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Pool revenue takes a leap

North Whidbey Parks and Recreation Director Craig Carlson reported at the board’s December meeting that recent events at the pool have gone swimmingly with popular new programs and increased revenues.

The most recent pool events, the Mystery Movie Swim and the Santa’s Surprise Swim Spectacular, had good turn outs and positive feedback from the public.

But the main point of interest Carlson noted was the revenue increase over the prior year at John Vanderzicht Memorial Pool.

Carlson said the pool’s revenue increased $64,000 from 2003 to 2004. He said this 26 percent improvement reflects the increase in participation in pool programs, activities and what the facility has to offer.

“Revenues have more than exceeded my expectations,” he said. “Just to give you an example of just how well we did this year ... admission fees are $10,000 over what they were last year.”

Swim lesson revenue also went up. Last year lessons brought in $41,000 and as of Dec. 15, 2004, swim lesson revenue had nearly doubled to $81,000.

Harvey Prosser, Parks and Recreation board member, said he is pleased with the revenue increase.

“We’ve worked very hard to do so,” he said.

Prosser said he thinks the primary factor in the increase in pool revenue is the fact that Carlson is set on improving all aspects of the pool and its services.

Carlson credits a major part of the pool’s increase in popularity to the improvements pool employees have made on the pool in the past three years, which are directly related to the increase in funds from the community.

“One of the reasons, of course, that we’re having much better participation all the way around has been the money that the taxpayers gave us to improve this facility,” he said.

With this money, pool staff have had the funds to make necessary repairs and improvements.

“Our major increase really has been the swim lesson participation,” Carlson said. “We’ve done a lot of different things to improve that.”

In 2004, pool staff and swimming instructors expanded offered times and classes, tried to make class sizes smaller, and increased student teacher time so each student could maximize each lesson.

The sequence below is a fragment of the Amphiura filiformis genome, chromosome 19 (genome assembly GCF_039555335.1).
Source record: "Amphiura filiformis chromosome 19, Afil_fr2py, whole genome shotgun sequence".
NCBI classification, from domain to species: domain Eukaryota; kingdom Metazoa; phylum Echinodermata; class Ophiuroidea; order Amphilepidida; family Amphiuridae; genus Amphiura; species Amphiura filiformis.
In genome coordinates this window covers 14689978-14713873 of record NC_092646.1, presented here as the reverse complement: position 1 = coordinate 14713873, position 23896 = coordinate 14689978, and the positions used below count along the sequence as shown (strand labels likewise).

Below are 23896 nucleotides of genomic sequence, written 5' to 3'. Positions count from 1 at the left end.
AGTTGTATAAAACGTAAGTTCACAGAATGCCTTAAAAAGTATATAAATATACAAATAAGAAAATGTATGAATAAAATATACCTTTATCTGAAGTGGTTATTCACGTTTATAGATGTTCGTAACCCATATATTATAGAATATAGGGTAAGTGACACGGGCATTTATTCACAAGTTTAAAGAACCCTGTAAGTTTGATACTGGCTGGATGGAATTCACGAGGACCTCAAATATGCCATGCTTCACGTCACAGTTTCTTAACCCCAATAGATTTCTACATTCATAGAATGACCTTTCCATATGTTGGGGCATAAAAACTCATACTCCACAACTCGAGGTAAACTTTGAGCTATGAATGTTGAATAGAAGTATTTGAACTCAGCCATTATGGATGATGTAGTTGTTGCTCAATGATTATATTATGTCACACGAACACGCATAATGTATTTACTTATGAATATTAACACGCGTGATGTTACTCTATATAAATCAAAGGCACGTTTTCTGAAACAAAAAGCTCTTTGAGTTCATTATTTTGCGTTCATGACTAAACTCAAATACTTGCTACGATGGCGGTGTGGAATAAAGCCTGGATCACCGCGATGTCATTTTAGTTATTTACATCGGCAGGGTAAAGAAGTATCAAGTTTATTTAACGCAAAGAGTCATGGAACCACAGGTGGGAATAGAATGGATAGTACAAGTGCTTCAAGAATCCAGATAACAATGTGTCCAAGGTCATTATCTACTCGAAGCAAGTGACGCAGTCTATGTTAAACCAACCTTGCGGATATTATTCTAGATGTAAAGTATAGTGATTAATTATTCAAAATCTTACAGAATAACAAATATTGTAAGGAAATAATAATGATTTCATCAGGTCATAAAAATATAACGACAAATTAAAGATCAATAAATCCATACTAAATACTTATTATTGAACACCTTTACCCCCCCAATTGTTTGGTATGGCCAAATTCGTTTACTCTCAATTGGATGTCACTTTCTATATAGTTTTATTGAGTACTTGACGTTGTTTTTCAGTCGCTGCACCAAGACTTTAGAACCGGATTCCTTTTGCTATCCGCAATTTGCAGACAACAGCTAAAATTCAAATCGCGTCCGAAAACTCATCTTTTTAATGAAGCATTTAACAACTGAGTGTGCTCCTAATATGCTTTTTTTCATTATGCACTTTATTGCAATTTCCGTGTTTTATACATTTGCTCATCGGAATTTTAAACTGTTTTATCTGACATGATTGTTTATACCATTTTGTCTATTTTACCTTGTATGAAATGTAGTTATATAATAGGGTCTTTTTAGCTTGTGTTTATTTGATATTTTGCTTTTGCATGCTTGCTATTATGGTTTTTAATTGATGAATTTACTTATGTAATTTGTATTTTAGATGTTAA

Carlson said in the past three years, they have also installed new heating and ventilation systems for the pool’s air and water systems.

“People are not freezing to death,” Carlson said. “It’s a lot more like paradise when you’ve got 80 degree heat ... that makes it much more enjoyable.”

This is proven by numbers showing an increase in the pool’s popularity as a party site. Pool rentals rose from 1,500 in 2003 to 6,500 in 2004.

Carlson said the facility also received a new lighting system, new vanities in the bathrooms and a new acoustical system. And lastly, they have tried to improve and increase the recreational side of the pool. The special swim events and more of a variety during free swim times have helped out a lot, Carlson said.

“We work for the citizens of Oak Harbor,” he said. “We try to find out what their needs are.”

Pool users have responded positively to the changes, as reflected in the increased revenue.

“I’ve been here about three years,” said Pat Christenson, a Coupeville resident. “And I love the improvements they’ve done.”

Christenson and Oak Harbor resident Judy Dewing enjoyed a soak in the pool’s hot-tub after participating in one of the pool’s morning water aerobics classes. They said they appreciate the new acoustic panels because now they can listen to music on a sound system and not feel overwhelmed by the echo and volume of the building’s noise. They also said they like the pool’s equipment and new water-heating system, and overall, they enjoy the benefit of having an affordable activity in the community.

Carlson said expenses rose in 2004 as well as income, but he said the bottom line is that they will come out well on top of the prior year.

He emphasized they couldn’t have done it without the help of the community.

Prosser said a new pool levy is coming before the public this year, and he hopes it is favorably received by the community so the pool can continue to serve the public as a community asset.

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